Series: Wolf by Wolf #2
Also in this series: Iron to Iron
Pages: 496 pages
Genres: Alternate History
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Hachette was kind enough to send me an Advance Reader Copy of Blood for Blood by Ryan Graudin, the sequel to Wolf by Wolf. Thank you so much, guys! I was super excited to receive it as it was one of my most anticipated reads of 2016 and it did not disappoint in the least. Blood for Blood is the second book in an alternate history young adult series set in a world in which the Hitler and the Nazis won World War II. Our protagonist is a young Jewish death camp survivor with the ability to shape shift. The series consists of the two main novels, Wolf by Wolf and Blood for Blood as well as the prequel novella Iron to Iron.
The story starts immediately after the cliffhanger ending of Wolf by Wolf and expands the points of view to three. It continues the quest Yael was assigned in Wolf by Wolf and deals with the fallout of the events and discoveries of the book.
What I liked
The world. Once again I was completely drawn into the alternate history that Graudin has created. The world felt so real and fleshed out I could easily imagine our characters trying to navigate it. Once again, I found myself hearing the story in the voice of Christa Lewis, the narrator of Wolf by Wolf. I certainly intend to purchase the audiobook as soon as it is available in November. What was also nicely done was the way in which the world was impacted by the actions of our protagonists. The world has changed by what they achieved. I really hope we get to see more of it through short stories.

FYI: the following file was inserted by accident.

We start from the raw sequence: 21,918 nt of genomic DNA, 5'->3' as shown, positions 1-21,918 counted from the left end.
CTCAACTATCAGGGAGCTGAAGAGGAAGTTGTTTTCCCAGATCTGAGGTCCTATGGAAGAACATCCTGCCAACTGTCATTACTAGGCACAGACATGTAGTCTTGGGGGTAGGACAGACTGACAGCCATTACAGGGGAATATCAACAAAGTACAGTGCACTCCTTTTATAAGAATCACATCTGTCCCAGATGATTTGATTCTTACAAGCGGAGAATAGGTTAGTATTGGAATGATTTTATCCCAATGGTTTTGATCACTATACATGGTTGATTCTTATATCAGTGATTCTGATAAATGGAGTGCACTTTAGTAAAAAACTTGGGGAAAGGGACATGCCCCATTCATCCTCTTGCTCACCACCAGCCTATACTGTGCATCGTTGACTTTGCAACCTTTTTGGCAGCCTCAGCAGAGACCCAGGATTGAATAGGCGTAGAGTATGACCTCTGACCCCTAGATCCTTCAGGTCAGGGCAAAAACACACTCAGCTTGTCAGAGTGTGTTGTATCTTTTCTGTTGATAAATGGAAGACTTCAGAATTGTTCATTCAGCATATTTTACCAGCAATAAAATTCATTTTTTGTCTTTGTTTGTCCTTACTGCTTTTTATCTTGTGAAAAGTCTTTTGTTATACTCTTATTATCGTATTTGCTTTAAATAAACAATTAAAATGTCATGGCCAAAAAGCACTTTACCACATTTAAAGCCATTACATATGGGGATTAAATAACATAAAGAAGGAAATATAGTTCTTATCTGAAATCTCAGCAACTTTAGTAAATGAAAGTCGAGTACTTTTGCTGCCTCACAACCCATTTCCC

Character journeys. I really loved the journeys that all of our main characters go on. Each of our main three characters has a different journey and they were all beautifully developed. Instead of the single flashbacks to Yael’s life as in Wolf by Wolf, we are shown specific moments in the past experienced in unique ways by each of our three point of view characters. This serves to show where each of them is coming from, as well as to contrast their attitudes. While I did prefer the Yael flashbacks from Wolf by Wolf, tied thematically as they were with the wolf tattoos, the flashbacks in Blood for Blood did serve their purpose to give some understanding of the characters’ motivations. I very much disliked a certain character, but his actions were both logical and understandable.
Themes. I studied German at university and one of the books we studied was Erzählte Zeit, a collection of short stories written by Germans immediately after World War II as they attempted to come to terms with the horror of the Holocaust. These explored some fascinating themes of guilt and loss and I really enjoyed seeing similar themes explored in Blood for Blood.
Identity. Identity was another strong theme explored in the novel. The characters are constantly asking themselves what it means to be a death camp survivor, or Jewish, or a Third Reich poster boy, or a loyal citizen of the Reich or son or brother. They are constantly re-evaluating this as they progress through the narrative – beautifully done. I’m assuming this is where the title comes from.
What I didn’t like
The only minor quibble I had was that I didn’t quite buy the logic of what they were trying to do. I would have liked a bit more background into why they expected achieving their goal to have the effect it did. Sorry, I can’t say too much more without being too spoilery.
Blood for Blood is a fantastic end to a great duology. My only regret is that the series is now finished. Can we have some more short stories please?!? I gave Blood for Blood five stars out of five.